Perhaps due to the influence of Windows based software poor UI design, I often come across the common mistakes superfluous and poorly thought out dialog boxes. In addition to the maxim below, I believe we should avoid creating error dialogs when an undo will do. Unfortunately the essential undo function is still often forgotten.
Dialog boxes should be action-oriented; they should help guide users towards what their next step is likely to be and it should provide them with the information that they need in order to be able to accomplish that next step.
Discoverability is one of the distinct advantages of the GUI, and lately I’ve found it to be an often fought for concept. There is a trend in the UI I see lately to either hide all functions in places most users would not easily find, or obscure them behind difficult to recognise icons. But this wonderful discoverability of the GUI has a dark side when you bring all of the possibilities to the forefront, which is often the strategy with Windows UI, you run the risk of leaving no work space for the user or turning your productivity app into nothing but a large piece of chrome.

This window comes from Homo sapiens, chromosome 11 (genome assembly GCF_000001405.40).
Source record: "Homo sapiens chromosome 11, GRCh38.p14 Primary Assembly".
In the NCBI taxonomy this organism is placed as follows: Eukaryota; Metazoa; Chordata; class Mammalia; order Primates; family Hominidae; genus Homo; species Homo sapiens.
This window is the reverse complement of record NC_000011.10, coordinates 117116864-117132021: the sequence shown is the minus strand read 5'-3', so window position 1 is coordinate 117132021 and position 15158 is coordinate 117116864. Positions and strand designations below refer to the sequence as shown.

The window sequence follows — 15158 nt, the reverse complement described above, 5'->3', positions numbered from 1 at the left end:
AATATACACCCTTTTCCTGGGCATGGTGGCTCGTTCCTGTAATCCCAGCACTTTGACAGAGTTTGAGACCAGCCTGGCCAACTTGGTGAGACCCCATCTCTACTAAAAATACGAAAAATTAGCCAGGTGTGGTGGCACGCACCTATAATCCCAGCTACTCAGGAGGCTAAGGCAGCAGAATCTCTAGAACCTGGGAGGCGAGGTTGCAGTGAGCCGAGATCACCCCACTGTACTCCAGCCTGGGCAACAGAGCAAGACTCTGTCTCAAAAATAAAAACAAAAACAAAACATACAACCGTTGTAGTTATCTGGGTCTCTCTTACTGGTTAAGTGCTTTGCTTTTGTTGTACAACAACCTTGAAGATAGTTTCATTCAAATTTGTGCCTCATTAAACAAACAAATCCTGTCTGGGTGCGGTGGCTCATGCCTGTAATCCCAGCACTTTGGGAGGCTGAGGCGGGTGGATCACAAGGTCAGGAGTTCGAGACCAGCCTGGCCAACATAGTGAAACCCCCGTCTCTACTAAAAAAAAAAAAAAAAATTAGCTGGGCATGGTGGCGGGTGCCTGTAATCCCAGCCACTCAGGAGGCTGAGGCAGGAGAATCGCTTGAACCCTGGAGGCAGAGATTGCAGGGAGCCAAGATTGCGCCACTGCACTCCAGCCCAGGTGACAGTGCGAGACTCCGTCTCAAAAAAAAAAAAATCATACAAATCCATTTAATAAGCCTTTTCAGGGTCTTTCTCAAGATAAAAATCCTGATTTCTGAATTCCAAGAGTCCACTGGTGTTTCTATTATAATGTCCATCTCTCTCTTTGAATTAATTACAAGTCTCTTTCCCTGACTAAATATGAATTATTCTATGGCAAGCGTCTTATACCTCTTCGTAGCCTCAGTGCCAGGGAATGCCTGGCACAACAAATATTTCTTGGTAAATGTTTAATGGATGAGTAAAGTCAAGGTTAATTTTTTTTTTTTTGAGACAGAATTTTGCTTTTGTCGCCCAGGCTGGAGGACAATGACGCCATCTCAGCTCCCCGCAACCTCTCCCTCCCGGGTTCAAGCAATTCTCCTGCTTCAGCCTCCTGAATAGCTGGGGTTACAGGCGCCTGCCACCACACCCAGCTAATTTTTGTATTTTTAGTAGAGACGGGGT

In the exaggerated example above, is this interface discoverable? Certainly! All of the functionality is right there. But you pay a cost in terms of screen real estate.
For years I kept a running list of work related reads to share with colleagues and friends. It gradually got replaced with various online services and then predictably forgotten. Years ago I used to be an avid reader of everything related to working within a design team, most of my initial UX/design knowledge was largely from these books, though many of those books might be dated today I have started to keep a new list in my “books” page linked above. I think it’s a good reading list for interaction designers, information architects, usability professionals, product managers and designers. They are listed in no particular order (and unfortunately broken in mobile).
Design and user experience reading list